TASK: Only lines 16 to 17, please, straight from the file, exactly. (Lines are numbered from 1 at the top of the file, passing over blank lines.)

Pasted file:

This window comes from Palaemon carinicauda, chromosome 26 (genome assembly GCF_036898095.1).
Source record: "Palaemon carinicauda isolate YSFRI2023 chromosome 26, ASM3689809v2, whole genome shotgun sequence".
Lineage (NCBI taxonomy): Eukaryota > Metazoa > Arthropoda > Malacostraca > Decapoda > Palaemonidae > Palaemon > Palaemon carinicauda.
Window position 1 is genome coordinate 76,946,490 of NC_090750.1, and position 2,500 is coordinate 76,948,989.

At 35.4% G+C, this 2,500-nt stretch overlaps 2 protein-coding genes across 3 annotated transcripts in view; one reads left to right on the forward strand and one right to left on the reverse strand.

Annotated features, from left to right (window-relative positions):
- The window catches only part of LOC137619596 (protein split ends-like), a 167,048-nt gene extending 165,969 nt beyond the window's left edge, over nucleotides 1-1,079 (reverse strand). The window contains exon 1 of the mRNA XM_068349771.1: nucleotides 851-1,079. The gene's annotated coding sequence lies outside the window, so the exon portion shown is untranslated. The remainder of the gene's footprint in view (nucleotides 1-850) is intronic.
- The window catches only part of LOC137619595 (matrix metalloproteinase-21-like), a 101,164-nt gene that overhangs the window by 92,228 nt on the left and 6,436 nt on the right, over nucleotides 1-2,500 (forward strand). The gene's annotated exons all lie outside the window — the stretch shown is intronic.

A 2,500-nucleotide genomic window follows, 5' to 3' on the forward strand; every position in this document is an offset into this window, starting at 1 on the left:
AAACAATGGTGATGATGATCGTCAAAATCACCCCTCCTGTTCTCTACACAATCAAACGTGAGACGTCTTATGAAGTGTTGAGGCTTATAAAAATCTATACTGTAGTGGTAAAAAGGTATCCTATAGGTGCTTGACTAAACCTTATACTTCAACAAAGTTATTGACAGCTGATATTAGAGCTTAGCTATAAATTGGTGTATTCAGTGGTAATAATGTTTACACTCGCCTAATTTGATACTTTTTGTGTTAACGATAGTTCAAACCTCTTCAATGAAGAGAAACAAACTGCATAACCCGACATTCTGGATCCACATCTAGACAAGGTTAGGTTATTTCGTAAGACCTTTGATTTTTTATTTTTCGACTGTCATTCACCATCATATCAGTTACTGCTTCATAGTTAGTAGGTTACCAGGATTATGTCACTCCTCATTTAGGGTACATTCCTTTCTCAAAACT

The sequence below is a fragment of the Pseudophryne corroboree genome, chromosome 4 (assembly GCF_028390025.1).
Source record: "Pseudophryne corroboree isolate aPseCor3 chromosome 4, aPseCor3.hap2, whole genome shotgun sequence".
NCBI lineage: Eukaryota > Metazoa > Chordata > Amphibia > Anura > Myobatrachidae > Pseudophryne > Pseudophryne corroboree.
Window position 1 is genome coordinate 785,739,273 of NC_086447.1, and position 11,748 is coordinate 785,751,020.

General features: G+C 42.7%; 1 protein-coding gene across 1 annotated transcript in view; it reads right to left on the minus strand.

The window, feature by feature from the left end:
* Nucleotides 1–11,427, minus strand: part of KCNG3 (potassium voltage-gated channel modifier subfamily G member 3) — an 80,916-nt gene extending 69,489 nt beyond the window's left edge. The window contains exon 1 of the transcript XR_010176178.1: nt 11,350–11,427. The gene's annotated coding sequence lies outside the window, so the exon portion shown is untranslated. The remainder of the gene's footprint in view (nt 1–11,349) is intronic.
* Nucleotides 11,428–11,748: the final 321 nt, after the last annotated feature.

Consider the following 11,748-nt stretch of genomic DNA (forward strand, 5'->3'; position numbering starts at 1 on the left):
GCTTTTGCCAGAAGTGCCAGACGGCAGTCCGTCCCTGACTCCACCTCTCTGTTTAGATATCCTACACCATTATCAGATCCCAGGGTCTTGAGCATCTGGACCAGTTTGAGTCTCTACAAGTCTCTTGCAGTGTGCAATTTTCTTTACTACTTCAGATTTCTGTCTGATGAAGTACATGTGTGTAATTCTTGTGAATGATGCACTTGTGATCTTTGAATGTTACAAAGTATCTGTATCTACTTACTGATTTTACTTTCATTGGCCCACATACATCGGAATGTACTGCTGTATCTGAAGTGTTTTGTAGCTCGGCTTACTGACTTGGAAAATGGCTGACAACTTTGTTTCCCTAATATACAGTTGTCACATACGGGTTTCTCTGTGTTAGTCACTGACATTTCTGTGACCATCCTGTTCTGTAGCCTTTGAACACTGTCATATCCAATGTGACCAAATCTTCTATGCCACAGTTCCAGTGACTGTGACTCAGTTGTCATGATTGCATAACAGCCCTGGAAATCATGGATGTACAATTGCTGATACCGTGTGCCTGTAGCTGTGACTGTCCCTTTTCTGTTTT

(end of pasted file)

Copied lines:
The window, feature by feature from the left end:
* Nucleotides 1–11,427, minus strand: part of KCNG3 (potassium voltage-gated channel modifier subfamily G member 3) — an 80,916-nt gene extending 69,489 nt beyond the window's left edge. The window contains exon 1 of the transcript XR_010176178.1: nt 11,350–11,427. The gene's annotated coding sequence lies outside the window, so the exon portion shown is untranslated. The remainder of the gene's footprint in view (nt 1–11,349) is intronic.